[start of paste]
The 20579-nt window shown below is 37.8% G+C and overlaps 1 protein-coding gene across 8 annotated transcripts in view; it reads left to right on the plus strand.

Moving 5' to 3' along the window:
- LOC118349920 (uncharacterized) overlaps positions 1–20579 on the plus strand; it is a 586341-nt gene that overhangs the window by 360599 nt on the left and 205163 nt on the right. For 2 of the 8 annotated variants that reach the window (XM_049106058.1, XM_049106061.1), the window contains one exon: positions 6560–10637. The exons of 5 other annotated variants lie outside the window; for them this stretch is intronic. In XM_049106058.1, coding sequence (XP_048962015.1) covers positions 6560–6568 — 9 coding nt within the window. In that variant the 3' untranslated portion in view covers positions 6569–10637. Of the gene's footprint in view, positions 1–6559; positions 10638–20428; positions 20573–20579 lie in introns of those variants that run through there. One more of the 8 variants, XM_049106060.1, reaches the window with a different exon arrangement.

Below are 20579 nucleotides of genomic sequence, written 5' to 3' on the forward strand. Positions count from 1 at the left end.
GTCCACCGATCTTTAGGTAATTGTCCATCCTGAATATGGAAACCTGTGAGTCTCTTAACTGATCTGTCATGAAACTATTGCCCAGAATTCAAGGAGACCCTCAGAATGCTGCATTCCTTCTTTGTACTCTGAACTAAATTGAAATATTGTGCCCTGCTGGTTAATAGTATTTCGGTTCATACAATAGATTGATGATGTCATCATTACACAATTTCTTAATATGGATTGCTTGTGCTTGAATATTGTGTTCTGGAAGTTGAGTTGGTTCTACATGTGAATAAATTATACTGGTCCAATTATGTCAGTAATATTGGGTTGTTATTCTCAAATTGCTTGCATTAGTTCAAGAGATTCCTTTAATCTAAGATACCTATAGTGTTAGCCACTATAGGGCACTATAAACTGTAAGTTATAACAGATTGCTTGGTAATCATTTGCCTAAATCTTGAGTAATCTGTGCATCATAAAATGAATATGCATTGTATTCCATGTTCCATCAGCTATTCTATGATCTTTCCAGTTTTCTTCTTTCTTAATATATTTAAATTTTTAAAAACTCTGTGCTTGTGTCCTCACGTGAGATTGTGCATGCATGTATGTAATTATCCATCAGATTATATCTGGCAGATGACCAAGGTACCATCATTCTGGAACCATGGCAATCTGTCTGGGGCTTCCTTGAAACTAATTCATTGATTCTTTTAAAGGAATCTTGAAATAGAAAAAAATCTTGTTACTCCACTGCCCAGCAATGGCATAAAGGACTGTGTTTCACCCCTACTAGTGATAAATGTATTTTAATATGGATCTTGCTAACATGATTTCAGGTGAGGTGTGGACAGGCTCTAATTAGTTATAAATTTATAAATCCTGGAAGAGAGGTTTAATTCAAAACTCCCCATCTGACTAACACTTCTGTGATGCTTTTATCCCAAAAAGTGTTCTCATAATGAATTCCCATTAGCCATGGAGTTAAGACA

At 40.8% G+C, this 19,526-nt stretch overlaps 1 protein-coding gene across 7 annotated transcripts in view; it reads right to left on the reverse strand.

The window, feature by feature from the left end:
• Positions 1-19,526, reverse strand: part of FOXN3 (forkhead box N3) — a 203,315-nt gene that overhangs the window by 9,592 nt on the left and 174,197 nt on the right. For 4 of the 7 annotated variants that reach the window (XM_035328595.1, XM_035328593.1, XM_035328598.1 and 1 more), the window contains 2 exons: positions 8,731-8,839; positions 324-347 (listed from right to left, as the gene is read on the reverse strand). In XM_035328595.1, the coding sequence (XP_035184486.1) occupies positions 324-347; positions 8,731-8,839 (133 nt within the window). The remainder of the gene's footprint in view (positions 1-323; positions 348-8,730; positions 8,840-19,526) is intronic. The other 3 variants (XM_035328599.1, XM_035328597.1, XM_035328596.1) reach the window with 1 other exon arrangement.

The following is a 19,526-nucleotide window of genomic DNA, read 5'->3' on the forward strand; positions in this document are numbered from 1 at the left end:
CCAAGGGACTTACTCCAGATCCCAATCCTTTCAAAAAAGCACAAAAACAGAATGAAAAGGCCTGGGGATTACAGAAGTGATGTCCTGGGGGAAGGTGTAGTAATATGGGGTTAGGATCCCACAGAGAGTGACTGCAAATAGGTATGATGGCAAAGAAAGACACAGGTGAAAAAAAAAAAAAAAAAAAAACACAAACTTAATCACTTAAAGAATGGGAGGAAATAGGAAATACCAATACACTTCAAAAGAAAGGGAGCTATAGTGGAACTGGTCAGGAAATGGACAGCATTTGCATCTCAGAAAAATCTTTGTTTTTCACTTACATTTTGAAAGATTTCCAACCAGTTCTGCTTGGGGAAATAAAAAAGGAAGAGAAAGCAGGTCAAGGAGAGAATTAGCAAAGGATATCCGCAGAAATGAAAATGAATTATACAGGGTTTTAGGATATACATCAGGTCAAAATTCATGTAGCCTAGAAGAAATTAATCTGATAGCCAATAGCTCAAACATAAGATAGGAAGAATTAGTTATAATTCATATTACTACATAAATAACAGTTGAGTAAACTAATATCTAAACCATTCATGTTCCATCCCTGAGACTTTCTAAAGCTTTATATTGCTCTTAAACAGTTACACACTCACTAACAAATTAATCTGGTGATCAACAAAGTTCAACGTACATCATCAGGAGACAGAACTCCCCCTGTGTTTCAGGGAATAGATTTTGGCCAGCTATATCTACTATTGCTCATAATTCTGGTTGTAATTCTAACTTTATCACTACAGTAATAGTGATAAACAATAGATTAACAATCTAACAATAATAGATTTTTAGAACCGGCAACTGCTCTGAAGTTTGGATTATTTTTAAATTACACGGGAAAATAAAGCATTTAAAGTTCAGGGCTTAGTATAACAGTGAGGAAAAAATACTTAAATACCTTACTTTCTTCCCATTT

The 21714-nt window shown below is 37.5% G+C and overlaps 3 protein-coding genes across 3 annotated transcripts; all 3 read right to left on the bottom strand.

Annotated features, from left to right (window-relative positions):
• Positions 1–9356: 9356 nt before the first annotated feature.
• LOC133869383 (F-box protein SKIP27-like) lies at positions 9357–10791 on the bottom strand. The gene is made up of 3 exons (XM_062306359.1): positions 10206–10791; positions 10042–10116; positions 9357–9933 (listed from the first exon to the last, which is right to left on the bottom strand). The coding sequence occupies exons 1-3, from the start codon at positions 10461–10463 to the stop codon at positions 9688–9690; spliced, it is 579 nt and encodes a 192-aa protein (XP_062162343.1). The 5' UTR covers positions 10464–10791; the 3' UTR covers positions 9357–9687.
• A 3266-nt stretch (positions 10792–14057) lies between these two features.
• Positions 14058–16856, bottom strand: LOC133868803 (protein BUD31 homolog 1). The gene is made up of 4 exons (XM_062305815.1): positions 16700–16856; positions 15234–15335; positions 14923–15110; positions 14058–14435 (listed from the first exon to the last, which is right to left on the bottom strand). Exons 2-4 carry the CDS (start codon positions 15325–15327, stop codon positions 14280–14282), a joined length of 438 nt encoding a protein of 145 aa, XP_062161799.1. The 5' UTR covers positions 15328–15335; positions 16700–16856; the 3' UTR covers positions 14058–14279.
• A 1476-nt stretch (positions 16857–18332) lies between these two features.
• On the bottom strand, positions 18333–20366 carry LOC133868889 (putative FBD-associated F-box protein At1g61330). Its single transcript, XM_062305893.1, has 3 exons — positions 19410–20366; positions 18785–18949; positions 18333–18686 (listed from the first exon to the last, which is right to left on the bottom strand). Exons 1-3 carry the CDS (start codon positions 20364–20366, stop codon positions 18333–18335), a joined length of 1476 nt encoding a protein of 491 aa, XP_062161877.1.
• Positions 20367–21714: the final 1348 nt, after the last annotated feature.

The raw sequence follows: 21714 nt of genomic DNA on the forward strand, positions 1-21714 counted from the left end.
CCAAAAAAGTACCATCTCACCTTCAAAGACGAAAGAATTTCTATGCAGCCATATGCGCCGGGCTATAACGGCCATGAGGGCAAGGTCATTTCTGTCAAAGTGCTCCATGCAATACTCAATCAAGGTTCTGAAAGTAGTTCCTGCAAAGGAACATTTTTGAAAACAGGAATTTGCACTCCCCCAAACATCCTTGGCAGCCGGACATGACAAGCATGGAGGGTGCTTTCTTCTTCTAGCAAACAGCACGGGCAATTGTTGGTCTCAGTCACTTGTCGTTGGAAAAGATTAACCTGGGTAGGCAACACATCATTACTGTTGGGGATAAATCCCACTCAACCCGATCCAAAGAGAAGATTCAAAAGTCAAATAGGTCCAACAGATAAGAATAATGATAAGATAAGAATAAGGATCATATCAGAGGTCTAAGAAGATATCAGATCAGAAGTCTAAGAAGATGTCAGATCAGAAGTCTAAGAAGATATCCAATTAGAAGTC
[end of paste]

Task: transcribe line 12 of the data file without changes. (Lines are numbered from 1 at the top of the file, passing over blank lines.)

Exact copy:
Annotated features, from left to right (window-relative positions):